Years after gaining fame for its reputation as Singapore’s hottest dining enclave, Club Street is taking a back seat as the Telok Ayer CBD – encompassing Amoy Street, Telok Ayer Street, Stanley Street and Boon Tat Street – on the fringe of Chinatown comes under the spotlight for its fast-expanding food and beverage offerings.
Today, this stretch of roads in the CBD are lined with conservation shop houses dotted with a plethora of dining and drinking options that span various genre from cheap to affordable to fine.
If you are looking to dine in the Telok Ayer CBD neighbourhood, here’s a list of restaurants that we highly recommend (arranged in alphabetical order):
One of the most interesting – and exotic – small plate eateries to surface in Singapore, this all-day joint serves everything from Cheng Du-roasted coffee beans and cocktails to Szechuan-inspired small plates as well as lunch and dinner. We suggest you come for the small plate menu, available only from 11am daily, which features blue-ribbon Szechuan-accented hits like the chilled braised pig’s ear in a piquant hot and sour dressing served atop a mound of see-through arrowroot “noodles”.
Modern Australian isn’t your typical modern Australian at this black-bathed eatery by Clayton Wells of Automata, Sydney. Here, Nordic-inspired courses mingle with funky Chinese accents, which in turn mingle with modern European creations. Think grilled octopus in a thick fennel-accented squid ink sauce infused with vinegar layered against housed-made XO sauce. You get the drift? Lunch is a straightforward three-course prix fixe menu costing $48++ while dinner offers five courses for $115++.
The hallmark of this restaurant by chef Diego Jacquet, a Buonos Aires native and head chef of Zoilo, London, is cocina Argentina served a la carte-style in small plates but with a special focus on charcoal grilled grass-fed steaks imported from Argentina. But here’s a piece of insider tip – while the steaks are great, the biggest piece de resistance is provoleta, an Argentinian cheese grilled with honey and almonds in a pan served with oregano.
A modern Australian eatery by chef-owner, Rishi Naleendra, and his wife and Maître d’, Manuela Toniolo, that gained a Michelin star in the red guide’s sophomore year, this unassuming space serves up one of the city’s best value-for-money tasting menu. Dinner starts from $78++ for three courses (from Mondays to Thursdays only) and includes dishes like roasted barramundi with a seasonally changing entourage of condiments like bonito butter, puffed rice and leek. Lunch starts from $38++ for two courses. Given how often Naleendra updates his menu, there’s always a reason to return for something new.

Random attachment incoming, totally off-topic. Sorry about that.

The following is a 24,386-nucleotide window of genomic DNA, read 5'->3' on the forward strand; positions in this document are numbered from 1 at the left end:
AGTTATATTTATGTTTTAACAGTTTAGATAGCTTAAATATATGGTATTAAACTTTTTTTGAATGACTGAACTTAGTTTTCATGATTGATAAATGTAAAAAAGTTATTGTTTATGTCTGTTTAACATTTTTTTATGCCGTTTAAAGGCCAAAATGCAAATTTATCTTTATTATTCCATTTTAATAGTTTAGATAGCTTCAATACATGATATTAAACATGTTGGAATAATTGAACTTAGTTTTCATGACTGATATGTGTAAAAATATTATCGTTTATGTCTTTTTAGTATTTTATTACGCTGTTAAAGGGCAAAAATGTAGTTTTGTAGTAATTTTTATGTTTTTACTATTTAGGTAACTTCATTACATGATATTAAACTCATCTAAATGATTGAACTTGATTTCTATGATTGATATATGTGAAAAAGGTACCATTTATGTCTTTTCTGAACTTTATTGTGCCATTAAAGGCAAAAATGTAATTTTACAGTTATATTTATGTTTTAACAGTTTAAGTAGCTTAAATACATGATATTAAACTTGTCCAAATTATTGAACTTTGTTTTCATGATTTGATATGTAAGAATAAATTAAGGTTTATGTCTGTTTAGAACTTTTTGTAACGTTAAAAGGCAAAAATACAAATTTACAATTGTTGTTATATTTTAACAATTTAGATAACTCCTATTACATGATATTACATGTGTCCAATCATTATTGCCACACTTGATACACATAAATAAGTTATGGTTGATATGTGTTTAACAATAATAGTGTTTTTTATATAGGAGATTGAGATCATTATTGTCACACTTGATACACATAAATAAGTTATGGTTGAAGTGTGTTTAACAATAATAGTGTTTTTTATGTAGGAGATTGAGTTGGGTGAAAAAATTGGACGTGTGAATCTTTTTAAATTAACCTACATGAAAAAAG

This family-style casual offshoot of a one Michelin-starred restaurant of the same name by Carles Gaig in Barcelona fields well-executed a la carte-style Catalan and Basque-inspired dishes that you’ll be hard pressed to find elsewhere in the city. A standout is its traditional cannelloni, cylindrical fresh pasta stuffed with three-hour braised beef and pork doused in a savoury white sauce of cream and chicken stock flecked with black truffles.
A casual offshoot of the one Michelin-starred Meta by chef-owner Sun Kim and head chef, Seok Hyun Han, this eatery deviates from the tasting menu norm by serving only an a la carte menu of stellar Korean-inspired small plates. While it’s almost impossible to pick favourites, the dishes of kampachi sashimi with ginger in gochujang and Korean-style wagyu tartare topped with a disc of quail’s egg have found fans with returning regulars.
Chef-owner, Christophe Lerouy, who snagged a star for Alma in Michelin’s first Singapore edition, does not bill this new eatery as a bistronomy but his unorthodox pairing of ingredients, matched with great pricing and a casual counter-style setting, tick all the right boxes for one. In true omakase style, Lerouy’s menus are served completely carte blanche (lunch starts from $38++ and dinner from $98++) but if you ask nicely, there’s no reason why you should not get a taste of his most popular creation yet – salt-baked cabbage with lardo, egg yolk puree and lime gel.
After scoring a star for The Kitchen at Bacchanalia, Ivan Brehm left to create this restaurant with serial restaurateur Loh Lik Peng of Unlisted Collection. To bring together the various cultures that influence his cooking, Brehm brands it cross border cuisine and names the restaurant for the nourishing fare it dishes out. Case in point is the opening snack (only at dinner) of Bread & Broth – homemade sour dough served alongside a shot of vegetable essence (from seven vegetables and shiitake) and silken cheese. Lunch starts from $85++ for a five-course omakase while dinner starts at $145++ for a five-course tasting menu.
After all is said and done, should you ever thirst for an apertif or digestif, you needn’t head far. In fact, we suggest that you head to the following bars.
9. Jigger & Pony
One of the industry earliest contenders for well-crafted classical cocktails, this bar by a husband and wife team offers 24 types of cocktails, each categorised as “Classic”, “Vintage” or “Signature” mixed with a precise Japanese bar-tending technique courtesy of group bar director, Aki Eguchi. The list does not stop here, you will also find spirit flights, punch bowls, non-alcoholic drinks as well as a robust list of more spirits.